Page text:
Two individuals have donated a number of glucometers to the Project Ghana to aid in its drive of helping people living with diabetes to live right.

The two, Louisa Appiah and Winfred Rwatchey-Johnson, Campaign Manager and Vice President of Ghana Heals Campaign respectively and members of the Spring Health Society presented the items to Joy FM SMS host, Kojo Yankson, who leads the project, at the premises of Joy FM on Tuesday.

They presented a total of 300 glucometers estimated at over GH¢150,000.00.

According to Louisa Appiah, they received the items as a donation from an individual following an appeal they made to a number of organizations and individuals upon realizing that lifestyle diseases were becoming a major health problem in Ghana.

Upon reception of the equipment, Louisa said they have been looking for ways in ensuring that the items got into the right hands until they heard of the Sugar Project.

“We felt Joy FM and the Sugar Project Ghana is the right platform to get these items to the right hands and to the people who actually need them so we took the decision to bring them here”, she told

According to her, glucometer, even though a necessary equipment that every person living with diabetes must possess, is very expensive hence the decision to assist the Sugar Project so that as many people living with diabetes can have them.

Ghana Heals Campaign is a non-governmental organization that educates people on chronic diseases and counsels them on how to live right.

Group donates glucometers to Joy FM Sugar Project

Kojo Yankson, who received the equipment on behalf of the Sugar Project said the donation had come at a time when the Sugar Project needed it most.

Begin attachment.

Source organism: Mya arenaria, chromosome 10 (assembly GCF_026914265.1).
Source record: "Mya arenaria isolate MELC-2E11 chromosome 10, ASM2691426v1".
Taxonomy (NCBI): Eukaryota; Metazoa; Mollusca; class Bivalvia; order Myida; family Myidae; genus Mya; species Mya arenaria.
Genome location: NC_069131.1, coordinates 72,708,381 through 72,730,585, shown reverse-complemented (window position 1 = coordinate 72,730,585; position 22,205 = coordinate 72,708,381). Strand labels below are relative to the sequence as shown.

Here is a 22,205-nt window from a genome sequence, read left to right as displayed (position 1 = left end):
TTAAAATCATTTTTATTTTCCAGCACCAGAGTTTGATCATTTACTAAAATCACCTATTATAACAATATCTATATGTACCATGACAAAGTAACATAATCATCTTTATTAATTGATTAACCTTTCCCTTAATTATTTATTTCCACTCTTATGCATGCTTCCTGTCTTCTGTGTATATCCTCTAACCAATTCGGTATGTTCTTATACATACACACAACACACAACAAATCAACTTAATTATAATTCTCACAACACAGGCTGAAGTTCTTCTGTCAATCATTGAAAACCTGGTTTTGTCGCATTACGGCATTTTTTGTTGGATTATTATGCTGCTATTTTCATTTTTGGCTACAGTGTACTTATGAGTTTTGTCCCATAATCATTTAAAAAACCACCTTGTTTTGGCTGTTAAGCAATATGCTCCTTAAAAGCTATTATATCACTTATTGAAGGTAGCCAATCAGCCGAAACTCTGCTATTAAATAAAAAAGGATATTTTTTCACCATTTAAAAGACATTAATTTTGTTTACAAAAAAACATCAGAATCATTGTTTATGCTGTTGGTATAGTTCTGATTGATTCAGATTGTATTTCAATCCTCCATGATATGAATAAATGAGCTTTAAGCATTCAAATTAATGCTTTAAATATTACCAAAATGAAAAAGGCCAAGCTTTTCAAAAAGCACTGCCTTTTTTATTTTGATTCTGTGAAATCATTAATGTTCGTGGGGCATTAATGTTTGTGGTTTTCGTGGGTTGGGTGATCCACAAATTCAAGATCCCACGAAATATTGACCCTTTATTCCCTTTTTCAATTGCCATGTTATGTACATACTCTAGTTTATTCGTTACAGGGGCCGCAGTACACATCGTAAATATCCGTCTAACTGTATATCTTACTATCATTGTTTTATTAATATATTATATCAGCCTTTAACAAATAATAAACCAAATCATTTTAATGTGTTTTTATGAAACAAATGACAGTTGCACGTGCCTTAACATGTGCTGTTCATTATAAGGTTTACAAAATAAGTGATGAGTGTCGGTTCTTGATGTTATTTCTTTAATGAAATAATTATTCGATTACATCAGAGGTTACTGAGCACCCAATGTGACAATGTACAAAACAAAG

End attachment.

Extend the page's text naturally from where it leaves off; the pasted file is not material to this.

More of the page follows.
According to him, the Sugar Project in collaboration with the Rotary Club of Accra Airport is liaising with the Millennium Promise under the Youth Employment Agency to identify people living with diabetes in every district of the country.

Millennium Promise runs a nationwide door-to-door health care service using community health nurses to take care of health problems such as malaria and other lifestyle diseases.

The project, according to Kojo Yankson, will see the Millennium Promise use technology to map the entire country into where there is diabetes, its causes, the kind of diets that are exacerbating the situation and other important variables.

“By the end of this year, we will know the exact situation of diabetes in Ghana and equipment such as these glucometers are invaluable because these are what the community health nurses will be using when they go out to do the testing,” Mr. Yankson noted.

He praised the group for their donation and asked that other individuals and institutions such as global pharmaceutical companies replicate gesture by helping with more glucometers because they will be the ultimate beneficiaries when people know their diabetes status.

The Sugar Project was borne out of the personal challenges encountered by Kojo Yankson in his attempt to deal with his diabetic condition in Ghana.

The project aims at ensuring easy access to efficient and reliable testing and education and the management of diabetes with healthy lifestyle. 


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